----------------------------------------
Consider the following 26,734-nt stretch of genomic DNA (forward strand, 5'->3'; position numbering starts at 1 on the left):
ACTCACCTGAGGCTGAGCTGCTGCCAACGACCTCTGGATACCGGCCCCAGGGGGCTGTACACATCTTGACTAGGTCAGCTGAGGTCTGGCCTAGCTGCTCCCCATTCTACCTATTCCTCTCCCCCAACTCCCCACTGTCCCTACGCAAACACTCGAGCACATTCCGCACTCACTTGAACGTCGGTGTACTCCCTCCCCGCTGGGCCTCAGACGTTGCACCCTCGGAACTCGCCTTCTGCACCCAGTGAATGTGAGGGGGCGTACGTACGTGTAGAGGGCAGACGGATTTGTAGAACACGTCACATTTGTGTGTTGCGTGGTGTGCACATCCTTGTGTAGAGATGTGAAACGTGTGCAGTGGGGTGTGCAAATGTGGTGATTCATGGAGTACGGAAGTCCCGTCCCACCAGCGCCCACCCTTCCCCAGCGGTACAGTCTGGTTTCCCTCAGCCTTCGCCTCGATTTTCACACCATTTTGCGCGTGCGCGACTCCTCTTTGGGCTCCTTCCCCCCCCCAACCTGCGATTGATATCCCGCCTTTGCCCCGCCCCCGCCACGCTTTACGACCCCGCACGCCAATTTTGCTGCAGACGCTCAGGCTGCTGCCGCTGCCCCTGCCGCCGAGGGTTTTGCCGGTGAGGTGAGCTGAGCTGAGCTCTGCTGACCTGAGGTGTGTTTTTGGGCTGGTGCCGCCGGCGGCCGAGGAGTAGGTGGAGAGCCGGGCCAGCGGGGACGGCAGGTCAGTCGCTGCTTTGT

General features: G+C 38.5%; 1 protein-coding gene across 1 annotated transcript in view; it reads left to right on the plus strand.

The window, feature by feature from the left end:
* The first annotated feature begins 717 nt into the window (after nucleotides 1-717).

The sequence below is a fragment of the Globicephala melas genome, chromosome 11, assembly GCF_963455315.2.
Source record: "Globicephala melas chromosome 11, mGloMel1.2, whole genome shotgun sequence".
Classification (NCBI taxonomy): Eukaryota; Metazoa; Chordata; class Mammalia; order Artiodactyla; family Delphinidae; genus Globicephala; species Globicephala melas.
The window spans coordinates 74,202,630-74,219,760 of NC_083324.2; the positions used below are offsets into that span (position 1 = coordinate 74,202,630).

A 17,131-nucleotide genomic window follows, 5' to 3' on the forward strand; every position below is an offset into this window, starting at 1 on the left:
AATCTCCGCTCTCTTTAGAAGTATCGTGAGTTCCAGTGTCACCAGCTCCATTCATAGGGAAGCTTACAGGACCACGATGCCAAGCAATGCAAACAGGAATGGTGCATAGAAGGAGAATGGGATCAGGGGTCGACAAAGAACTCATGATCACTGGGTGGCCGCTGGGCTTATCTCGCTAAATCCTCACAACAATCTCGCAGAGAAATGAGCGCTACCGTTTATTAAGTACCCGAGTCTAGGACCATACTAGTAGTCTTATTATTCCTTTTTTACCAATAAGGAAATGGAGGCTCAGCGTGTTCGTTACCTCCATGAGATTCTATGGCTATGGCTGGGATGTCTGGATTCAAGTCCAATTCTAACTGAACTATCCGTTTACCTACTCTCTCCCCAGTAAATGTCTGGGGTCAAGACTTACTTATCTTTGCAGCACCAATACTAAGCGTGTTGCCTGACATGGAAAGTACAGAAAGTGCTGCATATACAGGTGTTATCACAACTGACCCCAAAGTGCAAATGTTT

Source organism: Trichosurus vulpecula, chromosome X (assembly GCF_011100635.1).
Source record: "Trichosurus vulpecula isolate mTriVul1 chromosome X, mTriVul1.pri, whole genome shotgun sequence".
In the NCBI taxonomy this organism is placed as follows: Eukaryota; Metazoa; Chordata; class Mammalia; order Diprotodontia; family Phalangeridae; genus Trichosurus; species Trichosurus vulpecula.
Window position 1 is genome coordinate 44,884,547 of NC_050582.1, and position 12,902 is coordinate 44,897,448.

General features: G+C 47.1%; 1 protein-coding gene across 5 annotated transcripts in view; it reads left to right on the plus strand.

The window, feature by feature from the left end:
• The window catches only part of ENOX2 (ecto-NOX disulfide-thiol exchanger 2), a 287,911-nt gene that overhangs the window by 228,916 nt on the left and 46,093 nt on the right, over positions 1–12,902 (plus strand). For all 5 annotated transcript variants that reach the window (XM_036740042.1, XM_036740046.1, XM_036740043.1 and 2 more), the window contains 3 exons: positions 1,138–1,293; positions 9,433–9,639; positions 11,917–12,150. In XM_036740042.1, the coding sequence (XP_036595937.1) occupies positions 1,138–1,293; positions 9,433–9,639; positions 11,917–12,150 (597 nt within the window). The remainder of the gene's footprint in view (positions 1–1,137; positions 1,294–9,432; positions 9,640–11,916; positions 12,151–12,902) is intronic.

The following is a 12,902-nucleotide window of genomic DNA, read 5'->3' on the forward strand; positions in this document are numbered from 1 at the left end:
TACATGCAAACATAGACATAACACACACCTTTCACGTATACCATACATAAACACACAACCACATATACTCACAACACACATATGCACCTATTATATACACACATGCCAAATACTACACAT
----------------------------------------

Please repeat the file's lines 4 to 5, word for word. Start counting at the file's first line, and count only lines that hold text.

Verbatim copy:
The window, feature by feature from the left end:
* The first annotated feature begins 717 nt into the window (after nucleotides 1-717).